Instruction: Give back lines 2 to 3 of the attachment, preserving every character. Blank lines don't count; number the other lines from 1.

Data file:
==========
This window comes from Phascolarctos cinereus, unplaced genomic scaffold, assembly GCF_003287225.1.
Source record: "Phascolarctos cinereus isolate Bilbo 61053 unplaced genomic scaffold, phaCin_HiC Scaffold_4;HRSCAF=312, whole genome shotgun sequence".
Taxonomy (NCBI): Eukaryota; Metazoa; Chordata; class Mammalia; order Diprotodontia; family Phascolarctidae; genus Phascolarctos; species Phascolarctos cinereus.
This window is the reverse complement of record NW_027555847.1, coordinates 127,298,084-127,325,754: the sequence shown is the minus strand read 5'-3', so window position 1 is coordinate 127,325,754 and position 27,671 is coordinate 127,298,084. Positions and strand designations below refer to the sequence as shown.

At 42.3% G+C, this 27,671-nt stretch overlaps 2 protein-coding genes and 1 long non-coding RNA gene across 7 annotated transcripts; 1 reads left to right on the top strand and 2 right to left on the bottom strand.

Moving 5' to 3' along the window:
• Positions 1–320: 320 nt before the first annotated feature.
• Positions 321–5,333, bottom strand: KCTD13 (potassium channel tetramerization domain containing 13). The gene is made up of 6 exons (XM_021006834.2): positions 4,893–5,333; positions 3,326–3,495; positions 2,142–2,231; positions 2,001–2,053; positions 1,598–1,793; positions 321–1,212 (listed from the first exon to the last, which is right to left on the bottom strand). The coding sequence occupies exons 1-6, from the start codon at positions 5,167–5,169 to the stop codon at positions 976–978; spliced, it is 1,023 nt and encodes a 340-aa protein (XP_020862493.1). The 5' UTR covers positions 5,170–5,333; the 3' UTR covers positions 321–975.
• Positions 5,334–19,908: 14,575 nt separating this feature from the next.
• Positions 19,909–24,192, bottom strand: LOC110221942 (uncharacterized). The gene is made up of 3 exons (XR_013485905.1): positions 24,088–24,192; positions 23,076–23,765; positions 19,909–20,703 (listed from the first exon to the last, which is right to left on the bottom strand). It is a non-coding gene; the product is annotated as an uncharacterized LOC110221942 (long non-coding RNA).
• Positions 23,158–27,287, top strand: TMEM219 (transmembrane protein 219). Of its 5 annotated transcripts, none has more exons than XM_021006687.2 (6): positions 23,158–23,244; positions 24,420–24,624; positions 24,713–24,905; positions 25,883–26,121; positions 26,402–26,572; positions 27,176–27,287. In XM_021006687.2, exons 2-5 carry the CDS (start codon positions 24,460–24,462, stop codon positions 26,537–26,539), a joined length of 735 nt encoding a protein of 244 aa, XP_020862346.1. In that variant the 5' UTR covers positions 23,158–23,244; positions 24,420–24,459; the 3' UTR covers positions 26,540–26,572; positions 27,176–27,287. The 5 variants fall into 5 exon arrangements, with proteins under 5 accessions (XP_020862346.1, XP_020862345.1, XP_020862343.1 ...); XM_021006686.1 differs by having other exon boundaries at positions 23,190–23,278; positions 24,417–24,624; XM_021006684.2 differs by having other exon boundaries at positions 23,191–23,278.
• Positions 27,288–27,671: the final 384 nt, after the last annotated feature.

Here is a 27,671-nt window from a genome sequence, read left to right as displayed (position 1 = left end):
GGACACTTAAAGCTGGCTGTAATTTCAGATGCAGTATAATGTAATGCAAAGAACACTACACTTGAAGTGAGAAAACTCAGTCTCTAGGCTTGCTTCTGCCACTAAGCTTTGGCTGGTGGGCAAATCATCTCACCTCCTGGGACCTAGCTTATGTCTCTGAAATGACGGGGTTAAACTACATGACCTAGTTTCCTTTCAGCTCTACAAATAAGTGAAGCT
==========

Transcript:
Source record: "Phascolarctos cinereus isolate Bilbo 61053 unplaced genomic scaffold, phaCin_HiC Scaffold_4;HRSCAF=312, whole genome shotgun sequence".
Taxonomy (NCBI): Eukaryota; Metazoa; Chordata; class Mammalia; order Diprotodontia; family Phascolarctidae; genus Phascolarctos; species Phascolarctos cinereus.